Shockingly, some people think that if the camera was expensive, it got the colour right. There is a difference between what looks nice and what the colours actually are. The light we are using to make the image comes from various sources, with various colour wavelengths. We are documenting artifacts so we are concerned with ensuring the photograph we end up with exactly reflects the object we are photographing. So the question is, “How do we do that?”
We have to photograph something that we know the colour of, in exactly the same lighting conditions as the image we are photographing. The cheapest way to do this is wander off to the nearest photography store and buy a “grey card” which may or may not be a card, which is certified to be a specific shade of grey. I’ve got several different ones. I started with a “Kodak Color Separation Guide and Gray Scale – Q-14”, which is a paper bar with the different standard colour printed across it and a grey bar. I’ve also got a collapsible grey disk with a white back which can be used as a small reflector when I’m on the road. Lately, I’ve gotten an “x-rite colorchecker passport,” which is a hard plastic wallet about the size of a passport which has a nice grey card protected inside. It also has a “colorchecker” pattern which I’ll discuss later.
Whichever version of grey card you use, when you take the image of the artifact you are photographing, you also take a photograph of the grey card in the same position, under the same lighting conditions. I often just prop it up on the object itself. It is not essential that the grey card be in focus, but I prefer that it is.
When you import the images into Lightroom (I’m assuming you use Lightroom, but if you don’t, whatever you do use should have a similar function (look for colour balance)) the first thing you should do is find the image of the grey card and edit it in the Develop tab. Under the basic tools, you’ll find “WB” (which means “White Balance”) beside an eye-dropper tool. Select the eye-dropper and hover over the image of the grey card. Click it to select the point you feel most represents grey. Lightroom will automagically set the colour balance to the correct colours.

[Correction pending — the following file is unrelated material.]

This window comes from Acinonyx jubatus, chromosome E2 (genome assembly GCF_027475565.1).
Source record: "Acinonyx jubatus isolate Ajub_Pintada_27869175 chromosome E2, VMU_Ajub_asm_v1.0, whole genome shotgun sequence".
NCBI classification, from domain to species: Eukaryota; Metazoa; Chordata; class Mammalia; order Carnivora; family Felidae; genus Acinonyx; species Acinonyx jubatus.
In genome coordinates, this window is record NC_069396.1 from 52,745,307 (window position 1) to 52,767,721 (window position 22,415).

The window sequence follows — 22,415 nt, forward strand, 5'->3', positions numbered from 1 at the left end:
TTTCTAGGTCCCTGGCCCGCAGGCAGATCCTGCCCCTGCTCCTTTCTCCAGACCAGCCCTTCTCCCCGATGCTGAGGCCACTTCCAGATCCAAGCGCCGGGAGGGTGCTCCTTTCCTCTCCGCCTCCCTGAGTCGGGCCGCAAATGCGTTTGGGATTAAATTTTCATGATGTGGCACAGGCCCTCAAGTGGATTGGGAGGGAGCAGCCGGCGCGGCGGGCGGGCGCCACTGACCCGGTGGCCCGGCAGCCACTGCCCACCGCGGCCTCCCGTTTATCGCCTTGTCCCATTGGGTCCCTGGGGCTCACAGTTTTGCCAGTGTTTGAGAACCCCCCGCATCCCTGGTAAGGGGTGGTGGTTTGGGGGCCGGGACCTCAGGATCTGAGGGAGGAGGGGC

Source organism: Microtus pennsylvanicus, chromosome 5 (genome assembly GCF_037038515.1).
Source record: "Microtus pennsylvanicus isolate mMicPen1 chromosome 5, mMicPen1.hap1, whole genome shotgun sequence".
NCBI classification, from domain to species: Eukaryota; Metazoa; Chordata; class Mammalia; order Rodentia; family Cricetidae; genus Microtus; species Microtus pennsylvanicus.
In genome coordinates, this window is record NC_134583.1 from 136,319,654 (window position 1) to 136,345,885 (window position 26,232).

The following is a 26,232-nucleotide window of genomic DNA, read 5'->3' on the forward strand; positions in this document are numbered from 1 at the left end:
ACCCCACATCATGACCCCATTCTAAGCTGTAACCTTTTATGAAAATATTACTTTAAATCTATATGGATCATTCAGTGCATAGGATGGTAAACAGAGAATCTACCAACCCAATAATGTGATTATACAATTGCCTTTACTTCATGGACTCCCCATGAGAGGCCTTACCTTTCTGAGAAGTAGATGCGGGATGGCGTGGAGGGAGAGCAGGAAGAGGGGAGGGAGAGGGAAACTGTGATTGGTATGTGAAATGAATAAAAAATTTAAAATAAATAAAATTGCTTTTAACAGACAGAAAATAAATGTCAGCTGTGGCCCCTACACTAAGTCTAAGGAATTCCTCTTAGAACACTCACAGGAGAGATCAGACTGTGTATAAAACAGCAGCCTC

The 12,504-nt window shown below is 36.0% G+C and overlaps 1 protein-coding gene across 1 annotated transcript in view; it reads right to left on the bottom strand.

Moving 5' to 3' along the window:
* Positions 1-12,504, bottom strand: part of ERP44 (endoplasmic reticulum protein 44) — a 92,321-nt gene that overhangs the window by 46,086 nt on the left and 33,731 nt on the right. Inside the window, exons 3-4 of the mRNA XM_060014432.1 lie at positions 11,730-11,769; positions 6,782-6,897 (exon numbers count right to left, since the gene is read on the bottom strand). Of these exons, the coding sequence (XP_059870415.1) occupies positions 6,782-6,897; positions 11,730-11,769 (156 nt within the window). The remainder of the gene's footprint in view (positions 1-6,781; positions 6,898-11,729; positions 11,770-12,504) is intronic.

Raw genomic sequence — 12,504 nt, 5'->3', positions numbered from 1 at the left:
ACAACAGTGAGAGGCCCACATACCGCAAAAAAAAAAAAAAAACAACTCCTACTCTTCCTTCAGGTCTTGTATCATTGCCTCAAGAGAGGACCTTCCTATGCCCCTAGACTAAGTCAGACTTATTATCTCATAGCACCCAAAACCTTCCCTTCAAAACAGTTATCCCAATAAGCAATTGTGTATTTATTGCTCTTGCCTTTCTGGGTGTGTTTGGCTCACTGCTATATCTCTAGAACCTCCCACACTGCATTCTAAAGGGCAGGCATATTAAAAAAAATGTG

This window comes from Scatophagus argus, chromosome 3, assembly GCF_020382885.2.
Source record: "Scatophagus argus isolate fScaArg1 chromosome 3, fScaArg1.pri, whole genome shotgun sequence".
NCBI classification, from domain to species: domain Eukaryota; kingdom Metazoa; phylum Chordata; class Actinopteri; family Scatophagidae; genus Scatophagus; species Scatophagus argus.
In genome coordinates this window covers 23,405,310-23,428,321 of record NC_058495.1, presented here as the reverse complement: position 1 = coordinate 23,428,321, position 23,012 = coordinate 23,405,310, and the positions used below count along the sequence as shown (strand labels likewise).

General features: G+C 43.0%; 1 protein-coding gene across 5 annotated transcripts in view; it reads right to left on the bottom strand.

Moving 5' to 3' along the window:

“But wait,” you say. “How do I apply that colour change to all of the other photographs I’ve taken?” I’m glad you asked.
When you return to the Library tab, you’ll find your now colour balanced picture of a grey card is highlighted. If you do a shift-right-
click on the image that you want to colour balance that is furthest away from the grey card image, Lightroom will select all of the pictures between as well. Down in the bottom right corner of the screen, the “Sync Settings” button will light up. Press it when you are ready, and all of the selected images will take on the same changes as you made to the grey card image. In this case, you’ve only changed the colour balance, but you can also change other features such as shadows, highlights, clarity, lens corrections, etc. I usually select the lens profile corrections, chromatic aberration, and calibration when I do my colour balance. Just remember to select the edited image you want to copy the settings for first, before selecting all of the other images you want to copy the settings to.
Now, this method does an acceptable job of correcting the colour, but if you really want to do the job properly, you can build profiles for each of your cameras to compensate for the way they respond to different lighting conditions. But it costs more.
The x-rite colourchecker passport has that cool pattern I mentioned near the top of this article. Unfortunately, I don’t get a commission if you buy one, but maybe you’ll want to hire me to document your camera collection in gratitude.
When you buy the colourchecker passport, it comes with a dandy piece of software which builds a profile for your camera, as well as the convenient grey card wallet.
Like the grey card, you take a picture of the colorchecker pattern, but instead of doing the colour balance thing, you open the colorchecker software and drag the DNG image of the colorchecker pattern onto the application and press “Create Profile”.
When the profile is created you will have the opportunity to save it. As you can see, I have created several for different lighting conditions. You must shutdown Lightroom and bring it back up, before the profile is available for Lightroom to use it. The profile is not a substitute for the grey card. It just allows Lightroom to know how to properly interpret grey for your particular camera in the specific lighting conditions you are using. You can also build a profile using two different lighting conditions, but I haven’t used it yet.
To use the profile, edit the grey card image you used in the first part. Before you colour balance, drop down the control window to “Camera Calibration.” Beside “Profile:” it will probably say “Adobe Standard.” If you select that, a window will pop up with the profile you just created. Select that profile, and then do the colour balance with the eyedropper, and Lightroom will have made subtle changes to the way it interprets grey based on your camera’s actual response to the lighting you used.
This blog is published every Monday at 9:00 am, Eastern Standard Time. If you have comments, questions, or can think of a better approach, feel free to leave a comment. I’ll try to get back to you with a pithy answer.
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